Complications and outcomes of paediatric implantable ports

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According to the published data and this experience, the most common complications in TIVAP are infection and catheter malfunction” Esfahani et al (2016).

Abstract:

BACKGROUND: Peripheral blood vessels, due to availability are used for many years in cancer patients, however in patients with potentially harmful drugs to skin (vesicant drugs) or difficult accessibility to vessels, the use of implantable port (totally implantable venous access port-TIVAP) devices with central vascular access are important.

MATERIALS AND METHODS: In this retrospective study, 85 pediatric cancer patients younger than 16 years, with TIVAP implantation, were followed for their complications and outcome. In addition to demographic data, patients’ port complications were assessed and compared with published articles.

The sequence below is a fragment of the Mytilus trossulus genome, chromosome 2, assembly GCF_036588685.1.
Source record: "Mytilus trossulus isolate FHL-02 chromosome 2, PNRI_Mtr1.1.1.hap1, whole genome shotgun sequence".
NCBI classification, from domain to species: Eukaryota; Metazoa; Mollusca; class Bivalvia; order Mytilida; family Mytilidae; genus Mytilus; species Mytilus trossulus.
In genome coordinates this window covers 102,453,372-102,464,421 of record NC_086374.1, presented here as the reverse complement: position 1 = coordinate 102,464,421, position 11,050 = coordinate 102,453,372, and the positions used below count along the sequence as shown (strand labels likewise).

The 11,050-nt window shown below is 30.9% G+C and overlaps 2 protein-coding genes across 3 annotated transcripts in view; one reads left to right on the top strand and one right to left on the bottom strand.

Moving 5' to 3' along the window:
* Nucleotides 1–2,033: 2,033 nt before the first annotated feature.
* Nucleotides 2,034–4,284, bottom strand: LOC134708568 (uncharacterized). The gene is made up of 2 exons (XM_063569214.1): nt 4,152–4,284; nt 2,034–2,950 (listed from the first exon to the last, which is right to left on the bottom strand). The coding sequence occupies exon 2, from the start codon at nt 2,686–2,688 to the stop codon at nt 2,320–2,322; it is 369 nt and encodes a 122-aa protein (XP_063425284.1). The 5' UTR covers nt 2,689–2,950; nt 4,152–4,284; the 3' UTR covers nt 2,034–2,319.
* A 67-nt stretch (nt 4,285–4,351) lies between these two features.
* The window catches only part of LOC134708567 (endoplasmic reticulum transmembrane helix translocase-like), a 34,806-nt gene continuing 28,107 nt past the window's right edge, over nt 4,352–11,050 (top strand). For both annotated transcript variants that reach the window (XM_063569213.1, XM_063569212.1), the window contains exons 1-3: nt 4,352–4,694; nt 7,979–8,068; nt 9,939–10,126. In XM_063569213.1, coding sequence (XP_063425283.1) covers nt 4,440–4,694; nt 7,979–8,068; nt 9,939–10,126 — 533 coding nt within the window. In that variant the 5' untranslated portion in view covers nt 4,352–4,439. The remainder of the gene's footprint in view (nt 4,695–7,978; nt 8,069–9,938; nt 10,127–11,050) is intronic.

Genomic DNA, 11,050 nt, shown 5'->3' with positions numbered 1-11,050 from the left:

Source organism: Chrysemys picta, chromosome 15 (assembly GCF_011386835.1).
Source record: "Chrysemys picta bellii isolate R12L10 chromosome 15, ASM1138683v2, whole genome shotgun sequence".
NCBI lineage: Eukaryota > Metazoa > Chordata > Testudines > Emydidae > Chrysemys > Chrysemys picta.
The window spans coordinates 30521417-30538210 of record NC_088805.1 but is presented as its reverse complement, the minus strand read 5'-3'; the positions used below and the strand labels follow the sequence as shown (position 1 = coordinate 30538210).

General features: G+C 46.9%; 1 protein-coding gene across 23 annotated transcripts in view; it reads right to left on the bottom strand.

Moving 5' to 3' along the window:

RESULTS: Mean days of implanted port usage were 531 ± 358 days in all patients. This period was 287 ±194 days in complicated patients. Complications included as infection (tunnel infection and catheter related blood-stream infection), malfunction and thrombosis, skin erosion, tube avulsion, and tube adhesion to the adjacent vessels were seen in 30.6% of patients.

CONCLUSION: According to the published data and this experience, the most common complications in TIVAP are infection and catheter malfunction. It is important to notice that in order to prolong its efficacious life, effective sterilization methods, prevention of clot formation and trauma, are the most useful measures.

Reference:

Esfahani, H., Ghorbanpor, M. and Tanasan, A. (2016) Implantable Port Devices, Complications and outcome in Pediatric Cancer, a Retrospective Study. Iranian Journal of Pediatric Hematology and Oncology. 6(1), p.1-8.

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